What are Hiccups?
Hiccups, which in medicine is called singult, are an inspiratory sound produced as a consequence of the sudden, involuntary, intermittent contraction of the diaphragm (a muscle at the base of the lungs) that causes the epiglottis to close, causing the typical hic sound.
Hiccups are an involuntary movement of the diaphragm (the muscle used for breathing), which contracts suddenly in the middle of normal breathing.
These spasms are followed by a closing of the vocal cords, which gives rise to a particular sound.
Hiccups most commonly last a few minutes but may last for days or weeks. This is not usually very common and is usually a sign of another health problem.
Hiccups, which usually begin for no apparent reason and usually disappear within minutes, can affect people of all ages; in fact, even fetuses can have hiccups and are very common in infants up to six months of age, which is often a concern for first-time parents.
Why are we hiccupping?
The longest recorded case of hiccups lasted 68 years… and was caused by the fall of a pig. While that level of severity is extremely rare, for most of us it’s not, sometimes hiccups. But what causes these hics in the first place? John Cameron takes us into the diaphragm to find out.
Why do we have hiccups?
The diaphragm descends when we inhale to fill the lungs with air and rises when we exhale to facilitate the exit of air from the lungs.
When this mechanism is altered and the diaphragm rises or falls earlier than normal, breathing becomes different, causing hiccups.
Hiccups are usually a transient and benign disorder that lasts only a few minutes and resolves spontaneously, but in exceptional cases they can last for days, weeks, or months, becoming persistent hiccups that need medical attention because they can be caused by gastric, thoracic, metabolic, or neurological disorders, and even be a symptom of diseases such as stomach ulcers, esophagitis, or pancreatitis, among others.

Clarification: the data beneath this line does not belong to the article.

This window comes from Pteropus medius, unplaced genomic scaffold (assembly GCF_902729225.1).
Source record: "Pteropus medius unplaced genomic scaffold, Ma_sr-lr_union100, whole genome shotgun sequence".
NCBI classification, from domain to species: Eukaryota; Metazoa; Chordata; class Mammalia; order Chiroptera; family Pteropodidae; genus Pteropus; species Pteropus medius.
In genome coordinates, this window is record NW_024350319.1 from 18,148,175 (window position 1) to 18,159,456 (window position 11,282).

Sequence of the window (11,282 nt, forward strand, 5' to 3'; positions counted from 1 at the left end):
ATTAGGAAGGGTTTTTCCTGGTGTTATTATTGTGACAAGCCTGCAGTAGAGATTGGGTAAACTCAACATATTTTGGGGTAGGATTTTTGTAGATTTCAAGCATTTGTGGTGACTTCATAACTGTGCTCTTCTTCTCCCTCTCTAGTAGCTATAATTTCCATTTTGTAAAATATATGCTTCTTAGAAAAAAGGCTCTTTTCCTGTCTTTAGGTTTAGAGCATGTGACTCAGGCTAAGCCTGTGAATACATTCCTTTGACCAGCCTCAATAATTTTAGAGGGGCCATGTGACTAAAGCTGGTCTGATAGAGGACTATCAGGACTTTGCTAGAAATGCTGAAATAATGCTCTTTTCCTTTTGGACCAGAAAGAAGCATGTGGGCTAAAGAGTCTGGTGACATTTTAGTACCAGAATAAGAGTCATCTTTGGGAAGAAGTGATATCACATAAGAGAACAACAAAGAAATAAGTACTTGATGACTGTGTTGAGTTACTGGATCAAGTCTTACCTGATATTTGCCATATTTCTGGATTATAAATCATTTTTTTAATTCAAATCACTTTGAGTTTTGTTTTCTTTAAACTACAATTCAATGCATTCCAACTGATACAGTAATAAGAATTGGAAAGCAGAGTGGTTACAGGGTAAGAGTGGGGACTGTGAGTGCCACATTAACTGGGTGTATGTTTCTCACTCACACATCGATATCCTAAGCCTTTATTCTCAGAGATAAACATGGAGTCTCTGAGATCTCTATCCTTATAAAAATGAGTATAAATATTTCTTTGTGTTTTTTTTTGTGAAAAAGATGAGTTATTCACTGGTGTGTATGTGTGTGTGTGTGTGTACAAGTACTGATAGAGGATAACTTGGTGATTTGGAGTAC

Some possible causes of hiccups are:
- Eat very fast.
- Abusing alcohol.
- Irritation of the diaphragm.
- Stomach upset.
- States of nervousness or excitement.
- Abdominal surgery.
- Eat spicy or spicy foods or liquids.
- Having any disease or disorder that irritates the nerves that control the diaphragm.
- Gastrointestinal diseases such as gastroesophageal reflux.
- Alterations in blood electrolytes such as lack of calcium, potassium, or sodium.
- Kidney failure, which causes excess urea in the blood.
- Infections such as gastroenteritis or pneumonia.
- Surgeries in the thoracic or abdominal region.
Tips to stop hiccups
There are no specific or scientifically proven measures to stop hiccups, and what some people find effective doesn’t help others at all, but some suggestions you might try are:
- Drink a glass of cold water.
- Sneezing or coughing.
- Hit the back of the head.
- Breathe into a paper bag.
- Bend your knees over your chest.
- Putting sugar under your tongue may also work.
- Drink water by bending your body forward.
- Hold your breath and then exhale slowly, repeating the process several times.
- Take a spoonful of sugar.
- Breathe repeatedly into a paper bag.
- Take a teaspoon of lemon or some vinegar.
- Many of the folk and home remedies that claim to eliminate hiccups cause you to have more CO2 in your bloodstream.